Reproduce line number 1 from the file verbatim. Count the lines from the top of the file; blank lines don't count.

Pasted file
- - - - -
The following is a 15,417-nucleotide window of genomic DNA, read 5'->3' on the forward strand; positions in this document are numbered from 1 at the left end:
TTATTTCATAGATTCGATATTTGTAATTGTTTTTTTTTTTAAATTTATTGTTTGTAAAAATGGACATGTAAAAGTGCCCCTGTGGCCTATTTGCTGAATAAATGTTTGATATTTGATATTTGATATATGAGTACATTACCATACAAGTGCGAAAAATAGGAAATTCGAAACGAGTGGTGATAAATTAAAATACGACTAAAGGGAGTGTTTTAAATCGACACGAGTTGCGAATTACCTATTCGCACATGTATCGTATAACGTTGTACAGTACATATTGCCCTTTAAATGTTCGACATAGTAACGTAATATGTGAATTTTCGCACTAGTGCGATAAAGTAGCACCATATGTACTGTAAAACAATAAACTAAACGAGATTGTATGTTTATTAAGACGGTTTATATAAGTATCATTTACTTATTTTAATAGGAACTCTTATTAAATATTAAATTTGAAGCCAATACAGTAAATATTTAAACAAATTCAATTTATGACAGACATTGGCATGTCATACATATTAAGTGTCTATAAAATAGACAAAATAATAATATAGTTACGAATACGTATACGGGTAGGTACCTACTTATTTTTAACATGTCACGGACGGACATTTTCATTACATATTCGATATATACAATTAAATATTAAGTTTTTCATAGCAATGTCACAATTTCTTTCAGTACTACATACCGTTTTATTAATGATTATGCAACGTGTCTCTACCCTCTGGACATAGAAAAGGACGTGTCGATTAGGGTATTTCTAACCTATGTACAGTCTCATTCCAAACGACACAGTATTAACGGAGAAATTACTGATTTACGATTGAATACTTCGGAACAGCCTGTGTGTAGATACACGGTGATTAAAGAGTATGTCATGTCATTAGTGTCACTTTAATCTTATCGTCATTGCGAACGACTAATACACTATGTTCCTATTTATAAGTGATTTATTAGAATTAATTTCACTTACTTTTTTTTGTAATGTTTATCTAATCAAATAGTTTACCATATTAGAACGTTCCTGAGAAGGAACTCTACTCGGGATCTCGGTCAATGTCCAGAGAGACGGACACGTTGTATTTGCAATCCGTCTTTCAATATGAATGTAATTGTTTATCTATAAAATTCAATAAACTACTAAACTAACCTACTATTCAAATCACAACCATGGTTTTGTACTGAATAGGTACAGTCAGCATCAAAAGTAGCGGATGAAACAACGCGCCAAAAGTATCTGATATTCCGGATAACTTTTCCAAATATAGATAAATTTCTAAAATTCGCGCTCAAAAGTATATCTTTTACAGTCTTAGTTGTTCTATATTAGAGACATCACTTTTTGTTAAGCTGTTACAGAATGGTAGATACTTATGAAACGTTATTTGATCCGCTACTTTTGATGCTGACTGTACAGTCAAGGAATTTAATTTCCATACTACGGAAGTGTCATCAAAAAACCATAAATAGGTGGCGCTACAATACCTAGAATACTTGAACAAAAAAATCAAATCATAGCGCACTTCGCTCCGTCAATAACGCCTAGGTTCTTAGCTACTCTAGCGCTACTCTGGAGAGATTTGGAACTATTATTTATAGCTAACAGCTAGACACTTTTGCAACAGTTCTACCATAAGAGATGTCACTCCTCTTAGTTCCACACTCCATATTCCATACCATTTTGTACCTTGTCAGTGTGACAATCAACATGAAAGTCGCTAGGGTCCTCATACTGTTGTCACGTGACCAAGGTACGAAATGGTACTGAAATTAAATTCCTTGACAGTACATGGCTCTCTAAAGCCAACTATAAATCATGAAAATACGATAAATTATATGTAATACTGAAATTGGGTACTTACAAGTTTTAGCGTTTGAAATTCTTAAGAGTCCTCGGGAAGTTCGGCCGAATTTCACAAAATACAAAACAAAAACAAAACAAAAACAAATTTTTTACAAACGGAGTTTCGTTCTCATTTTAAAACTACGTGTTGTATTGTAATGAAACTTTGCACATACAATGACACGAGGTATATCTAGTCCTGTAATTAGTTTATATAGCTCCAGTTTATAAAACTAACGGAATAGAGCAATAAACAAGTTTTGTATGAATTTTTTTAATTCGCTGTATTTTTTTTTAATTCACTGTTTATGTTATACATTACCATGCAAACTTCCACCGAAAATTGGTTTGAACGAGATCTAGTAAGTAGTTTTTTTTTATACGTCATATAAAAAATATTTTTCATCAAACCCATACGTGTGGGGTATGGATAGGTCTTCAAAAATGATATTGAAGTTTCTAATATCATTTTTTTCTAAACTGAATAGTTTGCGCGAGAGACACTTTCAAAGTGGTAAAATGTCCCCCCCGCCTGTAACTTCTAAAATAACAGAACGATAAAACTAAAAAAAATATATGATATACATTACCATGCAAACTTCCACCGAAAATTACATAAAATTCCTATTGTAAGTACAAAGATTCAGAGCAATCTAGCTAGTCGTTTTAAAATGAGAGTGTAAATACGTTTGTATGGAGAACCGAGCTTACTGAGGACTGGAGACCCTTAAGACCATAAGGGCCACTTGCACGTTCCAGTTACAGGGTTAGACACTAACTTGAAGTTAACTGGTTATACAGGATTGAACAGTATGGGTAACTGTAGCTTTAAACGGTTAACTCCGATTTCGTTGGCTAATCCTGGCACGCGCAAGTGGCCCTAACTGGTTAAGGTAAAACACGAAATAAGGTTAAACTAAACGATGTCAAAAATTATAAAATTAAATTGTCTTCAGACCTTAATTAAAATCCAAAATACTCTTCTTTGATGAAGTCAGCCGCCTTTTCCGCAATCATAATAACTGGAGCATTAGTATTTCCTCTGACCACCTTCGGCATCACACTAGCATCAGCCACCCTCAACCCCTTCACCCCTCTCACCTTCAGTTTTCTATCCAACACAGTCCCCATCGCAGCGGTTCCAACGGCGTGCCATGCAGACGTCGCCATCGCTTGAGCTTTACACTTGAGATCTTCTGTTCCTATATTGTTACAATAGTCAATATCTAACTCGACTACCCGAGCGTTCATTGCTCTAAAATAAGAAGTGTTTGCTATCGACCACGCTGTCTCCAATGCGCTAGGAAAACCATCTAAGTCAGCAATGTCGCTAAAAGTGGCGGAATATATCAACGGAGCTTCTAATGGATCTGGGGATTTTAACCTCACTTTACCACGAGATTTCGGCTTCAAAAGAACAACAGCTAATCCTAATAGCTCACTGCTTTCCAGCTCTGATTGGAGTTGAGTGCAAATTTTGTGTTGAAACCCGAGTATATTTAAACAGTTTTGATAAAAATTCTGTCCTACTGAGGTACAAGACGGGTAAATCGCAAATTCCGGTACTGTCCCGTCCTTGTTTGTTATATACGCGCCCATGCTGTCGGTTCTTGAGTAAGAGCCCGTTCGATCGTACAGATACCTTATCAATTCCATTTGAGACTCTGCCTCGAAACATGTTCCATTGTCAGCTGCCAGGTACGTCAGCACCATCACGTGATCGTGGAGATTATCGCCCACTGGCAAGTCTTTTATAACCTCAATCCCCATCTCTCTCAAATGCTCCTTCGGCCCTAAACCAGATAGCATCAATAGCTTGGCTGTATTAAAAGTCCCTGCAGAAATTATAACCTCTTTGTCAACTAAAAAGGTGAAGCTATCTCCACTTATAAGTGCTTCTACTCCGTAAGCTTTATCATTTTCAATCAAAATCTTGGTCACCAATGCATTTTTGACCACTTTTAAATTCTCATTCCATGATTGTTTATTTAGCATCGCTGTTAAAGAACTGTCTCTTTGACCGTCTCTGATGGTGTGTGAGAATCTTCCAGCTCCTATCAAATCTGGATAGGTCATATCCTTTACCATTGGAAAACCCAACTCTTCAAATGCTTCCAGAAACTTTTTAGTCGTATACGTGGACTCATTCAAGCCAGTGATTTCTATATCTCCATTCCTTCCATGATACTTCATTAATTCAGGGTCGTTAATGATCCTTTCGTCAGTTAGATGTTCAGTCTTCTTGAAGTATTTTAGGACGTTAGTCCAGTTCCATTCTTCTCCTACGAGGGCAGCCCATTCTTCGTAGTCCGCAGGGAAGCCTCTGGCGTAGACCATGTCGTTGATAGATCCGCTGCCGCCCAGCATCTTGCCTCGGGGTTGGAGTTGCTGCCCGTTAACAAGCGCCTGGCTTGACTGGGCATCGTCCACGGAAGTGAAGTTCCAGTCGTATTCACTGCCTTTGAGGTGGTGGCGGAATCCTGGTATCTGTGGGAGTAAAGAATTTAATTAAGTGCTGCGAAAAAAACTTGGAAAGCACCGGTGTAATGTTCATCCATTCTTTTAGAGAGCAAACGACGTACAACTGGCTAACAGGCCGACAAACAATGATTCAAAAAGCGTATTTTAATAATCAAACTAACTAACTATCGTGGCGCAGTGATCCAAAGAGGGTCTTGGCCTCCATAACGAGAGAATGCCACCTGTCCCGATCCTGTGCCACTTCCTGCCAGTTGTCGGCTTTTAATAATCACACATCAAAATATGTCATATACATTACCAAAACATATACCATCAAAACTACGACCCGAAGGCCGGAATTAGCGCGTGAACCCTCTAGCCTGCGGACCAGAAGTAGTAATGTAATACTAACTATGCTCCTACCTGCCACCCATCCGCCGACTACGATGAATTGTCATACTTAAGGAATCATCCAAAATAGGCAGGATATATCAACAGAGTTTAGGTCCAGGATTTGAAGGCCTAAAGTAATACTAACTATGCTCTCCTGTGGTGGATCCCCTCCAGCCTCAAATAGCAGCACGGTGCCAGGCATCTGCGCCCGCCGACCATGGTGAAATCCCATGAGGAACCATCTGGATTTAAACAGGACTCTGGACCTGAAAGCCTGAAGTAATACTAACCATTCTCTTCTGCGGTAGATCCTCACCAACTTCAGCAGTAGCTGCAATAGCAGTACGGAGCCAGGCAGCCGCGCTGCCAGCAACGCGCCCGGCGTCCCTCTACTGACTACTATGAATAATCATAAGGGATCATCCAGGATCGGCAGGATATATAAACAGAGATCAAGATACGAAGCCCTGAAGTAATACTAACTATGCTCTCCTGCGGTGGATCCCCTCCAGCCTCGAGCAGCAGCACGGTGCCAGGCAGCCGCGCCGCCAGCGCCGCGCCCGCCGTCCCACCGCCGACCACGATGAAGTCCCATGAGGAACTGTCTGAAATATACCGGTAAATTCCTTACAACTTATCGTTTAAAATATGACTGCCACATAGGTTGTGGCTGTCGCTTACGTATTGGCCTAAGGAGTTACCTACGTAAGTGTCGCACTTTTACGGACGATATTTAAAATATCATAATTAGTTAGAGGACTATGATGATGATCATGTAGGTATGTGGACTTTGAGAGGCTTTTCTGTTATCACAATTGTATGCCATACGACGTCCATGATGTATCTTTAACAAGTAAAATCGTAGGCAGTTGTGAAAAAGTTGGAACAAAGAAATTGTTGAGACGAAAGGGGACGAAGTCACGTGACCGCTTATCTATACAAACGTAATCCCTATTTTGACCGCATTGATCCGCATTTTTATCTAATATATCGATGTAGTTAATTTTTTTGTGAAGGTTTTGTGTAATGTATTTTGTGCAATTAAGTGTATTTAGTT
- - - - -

The following is a 15,417-nucleotide window of genomic DNA, read 5'->3' on the forward strand; positions in this document are numbered from 1 at the left end: